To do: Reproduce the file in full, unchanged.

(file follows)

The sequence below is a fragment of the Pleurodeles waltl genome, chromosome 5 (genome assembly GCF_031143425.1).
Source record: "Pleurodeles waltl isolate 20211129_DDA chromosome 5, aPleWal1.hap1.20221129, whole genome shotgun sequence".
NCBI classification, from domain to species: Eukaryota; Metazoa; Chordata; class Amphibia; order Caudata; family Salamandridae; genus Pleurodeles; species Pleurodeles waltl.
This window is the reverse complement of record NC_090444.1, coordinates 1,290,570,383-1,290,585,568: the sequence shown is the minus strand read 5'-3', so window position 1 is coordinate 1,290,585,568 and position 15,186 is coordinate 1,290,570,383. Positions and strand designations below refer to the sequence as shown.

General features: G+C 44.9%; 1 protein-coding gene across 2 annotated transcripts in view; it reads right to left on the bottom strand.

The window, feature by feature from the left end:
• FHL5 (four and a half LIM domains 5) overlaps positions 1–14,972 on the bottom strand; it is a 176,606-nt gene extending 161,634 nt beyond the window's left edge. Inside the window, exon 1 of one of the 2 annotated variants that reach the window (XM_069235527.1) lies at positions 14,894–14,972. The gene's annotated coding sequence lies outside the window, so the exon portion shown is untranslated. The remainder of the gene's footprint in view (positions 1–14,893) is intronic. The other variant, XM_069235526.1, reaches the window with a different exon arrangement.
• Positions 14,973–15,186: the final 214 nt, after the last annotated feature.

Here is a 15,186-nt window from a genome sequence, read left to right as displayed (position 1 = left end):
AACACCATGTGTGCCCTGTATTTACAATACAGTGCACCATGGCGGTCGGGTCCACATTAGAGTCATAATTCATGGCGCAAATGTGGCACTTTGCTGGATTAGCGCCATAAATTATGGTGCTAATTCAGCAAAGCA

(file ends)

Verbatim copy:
The sequence below is a fragment of the Pleurodeles waltl genome, chromosome 5 (genome assembly GCF_031143425.1).
Source record: "Pleurodeles waltl isolate 20211129_DDA chromosome 5, aPleWal1.hap1.20221129, whole genome shotgun sequence".
NCBI classification, from domain to species: Eukaryota; Metazoa; Chordata; class Amphibia; order Caudata; family Salamandridae; genus Pleurodeles; species Pleurodeles waltl.
This window is the reverse complement of record NC_090444.1, coordinates 1,290,570,383-1,290,585,568: the sequence shown is the minus strand read 5'-3', so window position 1 is coordinate 1,290,585,568 and position 15,186 is coordinate 1,290,570,383. Positions and strand designations below refer to the sequence as shown.

General features: G+C 44.9%; 1 protein-coding gene across 2 annotated transcripts in view; it reads right to left on the bottom strand.

The window, feature by feature from the left end:
• FHL5 (four and a half LIM domains 5) overlaps positions 1–14,972 on the bottom strand; it is a 176,606-nt gene extending 161,634 nt beyond the window's left edge. Inside the window, exon 1 of one of the 2 annotated variants that reach the window (XM_069235527.1) lies at positions 14,894–14,972. The gene's annotated coding sequence lies outside the window, so the exon portion shown is untranslated. The remainder of the gene's footprint in view (positions 1–14,893) is intronic. The other variant, XM_069235526.1, reaches the window with a different exon arrangement.
• Positions 14,973–15,186: the final 214 nt, after the last annotated feature.

Here is a 15,186-nt window from a genome sequence, read left to right as displayed (position 1 = left end):
AACACCATGTGTGCCCTGTATTTACAATACAGTGCACCATGGCGGTCGGGTCCACATTAGAGTCATAATTCATGGCGCAAATGTGGCACTTTGCTGGATTAGCGCCATAAATTATGGTGCTAATTCAGCAAAGCA